With elections for Bogota’s Mayor approaching in less than a week, Bogotanians have been shocked by a recent statement of the most likely winner of the electoral race. In a public debate last Sunday, Samuel Moreno said he would be willing to buy votes if by doing so he knew he would spare Bogota from electing a candidate that has bought even more votes. In a city that has praised itself of shifting from the traditional clientelistic practices to a healthy democracy in the last 10 years, such a statement seemed surreal. So much so, that many have been tempted to accept his argument, in later interviews, that he misunderstood the question.
A new piece of information emerged today, however, that should make voters think twice about the value the candidate truly gives to clean democratic processes. The FM (a radio station) reproduced this morning a 1995 interview, where Moreno defended the legitimacy of de-facto means of arriving to power. He said that sometimes citizens need to arm themselves to defend electoral results, and that some dictators are not bad because they do more than elected officials. When further questioned about whether the official army shouldn’t be enough to defend the electoral process, he answered that the army sometimes acts in “complicity with the establishment”. As though “the establishment” is a criminal organization.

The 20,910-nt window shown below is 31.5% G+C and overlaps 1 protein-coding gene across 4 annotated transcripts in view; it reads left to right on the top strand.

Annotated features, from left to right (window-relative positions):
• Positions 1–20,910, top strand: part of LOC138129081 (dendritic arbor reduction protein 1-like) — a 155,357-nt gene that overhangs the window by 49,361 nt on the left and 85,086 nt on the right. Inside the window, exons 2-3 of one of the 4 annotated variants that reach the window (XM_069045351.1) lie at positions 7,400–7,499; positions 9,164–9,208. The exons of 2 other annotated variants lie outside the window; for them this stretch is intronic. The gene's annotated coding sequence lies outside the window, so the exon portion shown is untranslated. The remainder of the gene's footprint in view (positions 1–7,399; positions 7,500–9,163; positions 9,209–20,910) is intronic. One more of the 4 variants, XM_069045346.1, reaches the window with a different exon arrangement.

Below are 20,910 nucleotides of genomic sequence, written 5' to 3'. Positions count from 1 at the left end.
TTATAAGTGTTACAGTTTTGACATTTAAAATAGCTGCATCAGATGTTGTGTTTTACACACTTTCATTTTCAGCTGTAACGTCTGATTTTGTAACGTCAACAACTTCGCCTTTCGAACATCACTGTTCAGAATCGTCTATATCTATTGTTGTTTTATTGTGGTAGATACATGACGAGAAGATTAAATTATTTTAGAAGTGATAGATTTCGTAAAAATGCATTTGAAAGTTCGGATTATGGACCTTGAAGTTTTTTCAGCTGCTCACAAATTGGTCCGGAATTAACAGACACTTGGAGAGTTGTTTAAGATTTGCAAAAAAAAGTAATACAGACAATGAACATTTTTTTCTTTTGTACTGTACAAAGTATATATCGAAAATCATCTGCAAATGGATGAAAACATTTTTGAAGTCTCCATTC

The statements are perhaps not totally surprising coming from the grandson of the only dictator Colombia has had in modern history. But this makes them no less outrageous. Bogotanians should question the validity of electing a candidate that in two different episodes has revealed a lack of regard for the democratic process. Especially when being Mayor of Bogota has in the past been a valuable step for politicians that later try to become Colombia’s presidents. Hopefully, Bogota’s residents will show the political culture in the city has truly evolved to a stage where candidates for whom the ends justify the means don’t have a chance of conducting Colombia’s largest city.